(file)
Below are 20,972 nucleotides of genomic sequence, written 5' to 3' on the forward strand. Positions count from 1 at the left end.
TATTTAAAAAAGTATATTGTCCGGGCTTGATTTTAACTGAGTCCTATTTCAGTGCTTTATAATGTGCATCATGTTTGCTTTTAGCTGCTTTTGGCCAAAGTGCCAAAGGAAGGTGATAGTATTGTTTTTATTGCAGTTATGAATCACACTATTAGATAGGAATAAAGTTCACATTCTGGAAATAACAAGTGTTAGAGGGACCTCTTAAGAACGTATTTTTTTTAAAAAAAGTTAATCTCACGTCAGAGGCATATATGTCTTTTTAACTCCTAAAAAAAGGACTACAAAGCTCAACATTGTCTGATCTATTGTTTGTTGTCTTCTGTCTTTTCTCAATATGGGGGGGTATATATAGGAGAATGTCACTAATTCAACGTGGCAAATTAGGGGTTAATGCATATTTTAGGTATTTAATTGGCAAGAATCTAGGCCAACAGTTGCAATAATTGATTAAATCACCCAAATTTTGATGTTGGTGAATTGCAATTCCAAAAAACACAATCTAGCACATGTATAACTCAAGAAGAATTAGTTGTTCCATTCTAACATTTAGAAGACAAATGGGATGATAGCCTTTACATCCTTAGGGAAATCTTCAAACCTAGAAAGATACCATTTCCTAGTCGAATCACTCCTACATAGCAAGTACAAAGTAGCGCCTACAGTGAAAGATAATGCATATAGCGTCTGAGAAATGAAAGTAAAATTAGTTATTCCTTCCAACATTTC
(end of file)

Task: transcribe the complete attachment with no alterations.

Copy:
Below are 20,972 nucleotides of genomic sequence, written 5' to 3' on the forward strand. Positions count from 1 at the left end.
TATTTAAAAAAGTATATTGTCCGGGCTTGATTTTAACTGAGTCCTATTTCAGTGCTTTATAATGTGCATCATGTTTGCTTTTAGCTGCTTTTGGCCAAAGTGCCAAAGGAAGGTGATAGTATTGTTTTTATTGCAGTTATGAATCACACTATTAGATAGGAATAAAGTTCACATTCTGGAAATAACAAGTGTTAGAGGGACCTCTTAAGAACGTATTTTTTTTAAAAAAAGTTAATCTCACGTCAGAGGCATATATGTCTTTTTAACTCCTAAAAAAAGGACTACAAAGCTCAACATTGTCTGATCTATTGTTTGTTGTCTTCTGTCTTTTCTCAATATGGGGGGGTATATATAGGAGAATGTCACTAATTCAACGTGGCAAATTAGGGGTTAATGCATATTTTAGGTATTTAATTGGCAAGAATCTAGGCCAACAGTTGCAATAATTGATTAAATCACCCAAATTTTGATGTTGGTGAATTGCAATTCCAAAAAACACAATCTAGCACATGTATAACTCAAGAAGAATTAGTTGTTCCATTCTAACATTTAGAAGACAAATGGGATGATAGCCTTTACATCCTTAGGGAAATCTTCAAACCTAGAAAGATACCATTTCCTAGTCGAATCACTCCTACATAGCAAGTACAAAGTAGCGCCTACAGTGAAAGATAATGCATATAGCGTCTGAGAAATGAAAGTAAAATTAGTTATTCCTTCCAACATTTC